bride fighting in rage against mother-in-law.

 

 

From Journal of a Withered Field, of 1684

 

Mid-October back in my hometown
the ‘forgetting grasses’ outside my mother’s room
have withered and not a trace remains.
Everything changes to the past.
From the same belly sidelocks white,
eyebrows starting to wrinkle, all we can say is “Still alive.”
Without a word my brother opens an amulet case.
“Pray to this lock of mother’s white hair.
Like the child returning to Urashima with a jeweled box,
your eyebrows are white too.” For a while we cried.

 

Held in hand
to melt in my tears
hot autumn frost

 

From a letter to his brother, between 1685 and 1688

 

… one, I am most grateful to older sister’s kindness,
and two, cannot forget our mother’s heart of
“Great Compassion for Great Sadness”

 

This last phrase is associated with Kannon, the Goddess of Mercy. 

 

Basho arrives in Iga in January, 1688 to be with his family for New Years


If my father and mother could be here,
of the love we felt long ago so sadly
only memories remain in excess.

 

My native place
over navel cord I weep
end of the year

 

Basho scholar Kon Eizo reminds us that this navel cord is

“the physical remains of Basho’s connection to his mother.”

 

                        Letter to Sampu,

 

Are Jokushi, his children, and wife too, alright?
If they are without misfortune, you need not respond.
However, if there is anything to tell me immediately,
a man at the Seki Jizo temple, Kasawara Yaihei
will send your letter special delivery.

 

From Letter to Ensui, May 24, 1688

 

 

On May 11th we went to the thatched hut
of Ima in Takenouchi. The water jug
in which the eel appeared is still there.
She served us tea and sake on straw mats.
This guy Mangiku wanted to sell his winter robe
then presented the money to Ima as we left.
What is interesting and funny is indeed transient play,
To see that hidden within Ima made me count my sins.
Mangiku wept for a while and could not settle down.

 

 

In summer of 1688, overlooking the beach where the great battle of Ichinotani occurred 500 years before:


From Bell-Hanging Pine, gazing down below,
I see the mansion of the Emperor.
The chaos of that era, the clamor of that day
images gather floating across my mind:
Empress Dowager reverently hugging the Infant,
the Royal Mother’s legs catching in her royal skirt,
all the noble folk tumble onto the cabin boat,
court ladies run back and forth with precious items,
lutes and harps wrapped in cushions and futons
are thrown onto the boat,
delicacies for the Emperor spill to become food for fish,
vanity boxes scatter like seaweed discarded by divers.
A thousand years of sadness linger on this shore
even in the sound of waves breaking.

 

In the battle thousands of men killed each other, but Basho has eyes in his mind for the women struggling to preserve as much of their way of life as possible.

 

I hear that Chine has given up her selfhood,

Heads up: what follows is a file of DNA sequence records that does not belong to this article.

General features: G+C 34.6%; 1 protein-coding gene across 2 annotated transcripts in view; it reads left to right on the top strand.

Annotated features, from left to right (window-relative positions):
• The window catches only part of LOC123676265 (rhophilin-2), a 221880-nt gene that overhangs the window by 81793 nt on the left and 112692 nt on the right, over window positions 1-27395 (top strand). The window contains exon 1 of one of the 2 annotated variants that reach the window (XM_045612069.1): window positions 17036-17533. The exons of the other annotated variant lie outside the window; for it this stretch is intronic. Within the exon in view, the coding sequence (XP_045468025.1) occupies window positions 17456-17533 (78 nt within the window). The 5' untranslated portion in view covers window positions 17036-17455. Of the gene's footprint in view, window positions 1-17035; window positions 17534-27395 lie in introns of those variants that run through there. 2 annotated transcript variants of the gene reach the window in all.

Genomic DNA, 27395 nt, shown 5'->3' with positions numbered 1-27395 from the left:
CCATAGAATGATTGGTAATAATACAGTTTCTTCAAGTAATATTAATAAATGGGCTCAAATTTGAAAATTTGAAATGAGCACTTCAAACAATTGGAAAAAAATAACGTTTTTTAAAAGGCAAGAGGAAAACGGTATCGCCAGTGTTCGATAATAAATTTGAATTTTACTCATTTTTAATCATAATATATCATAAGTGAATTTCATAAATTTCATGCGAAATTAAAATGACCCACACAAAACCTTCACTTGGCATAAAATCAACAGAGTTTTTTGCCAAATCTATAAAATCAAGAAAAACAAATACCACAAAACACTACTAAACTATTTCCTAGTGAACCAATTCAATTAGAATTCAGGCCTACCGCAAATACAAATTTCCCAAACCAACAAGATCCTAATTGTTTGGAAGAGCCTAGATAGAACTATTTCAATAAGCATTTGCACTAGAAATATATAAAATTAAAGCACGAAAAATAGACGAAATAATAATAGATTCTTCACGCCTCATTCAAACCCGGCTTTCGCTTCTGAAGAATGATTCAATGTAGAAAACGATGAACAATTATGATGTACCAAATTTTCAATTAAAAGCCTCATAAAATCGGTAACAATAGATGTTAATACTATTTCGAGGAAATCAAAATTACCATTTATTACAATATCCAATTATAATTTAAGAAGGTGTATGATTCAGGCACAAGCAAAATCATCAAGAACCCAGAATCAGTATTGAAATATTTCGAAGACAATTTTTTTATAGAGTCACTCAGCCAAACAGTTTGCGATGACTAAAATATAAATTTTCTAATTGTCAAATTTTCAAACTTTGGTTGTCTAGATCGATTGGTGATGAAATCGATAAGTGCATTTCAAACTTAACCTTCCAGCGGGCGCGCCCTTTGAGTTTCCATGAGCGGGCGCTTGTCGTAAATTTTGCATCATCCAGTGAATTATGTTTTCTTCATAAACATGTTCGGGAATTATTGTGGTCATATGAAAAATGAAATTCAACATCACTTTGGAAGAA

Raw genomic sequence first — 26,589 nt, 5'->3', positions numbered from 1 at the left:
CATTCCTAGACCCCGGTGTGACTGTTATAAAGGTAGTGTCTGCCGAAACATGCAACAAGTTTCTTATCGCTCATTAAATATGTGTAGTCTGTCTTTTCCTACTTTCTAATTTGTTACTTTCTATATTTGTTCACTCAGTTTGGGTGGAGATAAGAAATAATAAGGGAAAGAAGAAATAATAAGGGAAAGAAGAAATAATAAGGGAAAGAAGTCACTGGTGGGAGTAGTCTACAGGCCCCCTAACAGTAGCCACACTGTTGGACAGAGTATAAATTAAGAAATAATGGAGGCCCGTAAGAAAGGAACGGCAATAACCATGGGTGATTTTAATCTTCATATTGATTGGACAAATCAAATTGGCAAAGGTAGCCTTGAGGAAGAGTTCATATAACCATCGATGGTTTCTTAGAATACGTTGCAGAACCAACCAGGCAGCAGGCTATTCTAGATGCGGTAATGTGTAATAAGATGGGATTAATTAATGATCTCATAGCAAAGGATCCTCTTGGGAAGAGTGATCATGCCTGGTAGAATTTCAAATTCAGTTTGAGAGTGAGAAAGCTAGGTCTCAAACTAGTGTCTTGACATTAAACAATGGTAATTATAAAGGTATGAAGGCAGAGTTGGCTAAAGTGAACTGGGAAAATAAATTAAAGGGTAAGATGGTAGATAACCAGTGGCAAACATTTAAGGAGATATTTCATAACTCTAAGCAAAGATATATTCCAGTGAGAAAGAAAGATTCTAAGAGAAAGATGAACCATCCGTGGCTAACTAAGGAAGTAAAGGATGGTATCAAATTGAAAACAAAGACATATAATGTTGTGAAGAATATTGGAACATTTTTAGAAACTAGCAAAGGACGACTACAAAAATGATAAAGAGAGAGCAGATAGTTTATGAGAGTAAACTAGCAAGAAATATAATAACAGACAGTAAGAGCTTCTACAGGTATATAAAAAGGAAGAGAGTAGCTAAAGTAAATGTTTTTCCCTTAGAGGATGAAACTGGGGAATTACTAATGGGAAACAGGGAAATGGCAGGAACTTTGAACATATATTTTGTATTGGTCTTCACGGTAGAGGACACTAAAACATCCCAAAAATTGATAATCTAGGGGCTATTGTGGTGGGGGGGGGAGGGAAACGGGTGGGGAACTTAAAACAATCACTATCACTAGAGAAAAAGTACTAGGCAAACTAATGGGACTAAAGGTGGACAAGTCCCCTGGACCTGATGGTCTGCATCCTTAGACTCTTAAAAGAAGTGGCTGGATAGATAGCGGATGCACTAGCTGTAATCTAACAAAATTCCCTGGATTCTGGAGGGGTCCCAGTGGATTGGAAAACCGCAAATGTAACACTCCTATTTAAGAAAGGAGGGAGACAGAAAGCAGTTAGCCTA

so from Mino I send these words to the home of Kyorai.


Now the houserobe
of the one who is gone—
airing in the heat

 

             Letter 38 to Ranran, February 16, 1689

 

I am grateful for your letter, for the barrel of
takuan radish sent from your honorable inner room;
for every favor and the heart attached, thank you.

 

From his travel journal A Narrow Path in the Heartlands about this journey to the Deep North in 1689:


We went to visit the Cauldron of Eight Islands.
My travelling companion Sora says,
“This shrine belongs to Tree Blossom Princess
who also has a shrine on Mount Fuji.
She entered a doorless chamber
and set fire to herself to prove
she had been faithful to her pledge,
and so gave birth to Gods-Born-From-Fire
which is why this place is called
“Caldron” of Eight Islands.

 

 

Two little ones follow in the footsteps of the horse,
one a tiny princess who says her name is Kasane,
an unfamiliar name but a gentle one

 

 

Nearby, in an old temple, remain the tombstones
of one family. Among them, the stones marked
for the wives of two brothers are especially pathetic.
Although they were women, so the fame of their
sturdy diligence shall be heard with awe in this world,
we shed tears on our sleeves.

 

At the Bay of Matsushima

 

Islands beyond count, towering like fingers to heaven
or lying flat on their bellies across the waves
some pile up in double layers or fold in triple,
branching right or stretching left some carry behind,
some hug in front, beloved children or grandchildren.
The pines are deep green and so bent by the waves
their crookedness seeming to be inherent --
the scene as a beautiful women adorns her face.

 

Hearing the voices of two indentured prostitutes at an inn west of Niigata:

 

As I pull in my pillow to go to sleep,
from the next room to the front
I hear two young female voices.
An older man joins in and from their conversation
it seems they are play-women from Niigata
on a pilgrimage to the Ise Shrine.

The man came as far as this barrier
to see them off and will return tomorrow
so while writing letters for him to take back
they speak of this fleeting existence:
“As white waves strike the shore drifting along,
in the world of prostitution reduced to misery,
our vows inconstant, how did our everyday karma
become so wretched?” I hear entering sleep.
The next morning as we start out, they approach.
“The safe way unknown, road we travel is gloomy,
the uncertainty makes us sad…
May we follow in your esteemed footsteps,
appearing and disappearing?
By your robes, we see your holiness.
Would you share the Blessings of the Compassionate One
and tie the bond that brings us into Buddhism?”
they ask with tears falling.

With pity for them, I reply,
“we must visit too many places.”
Just follow the way people go.
Certainly you will be under the Gods’ protection.”
So we abandoned them, the pathos unceasing.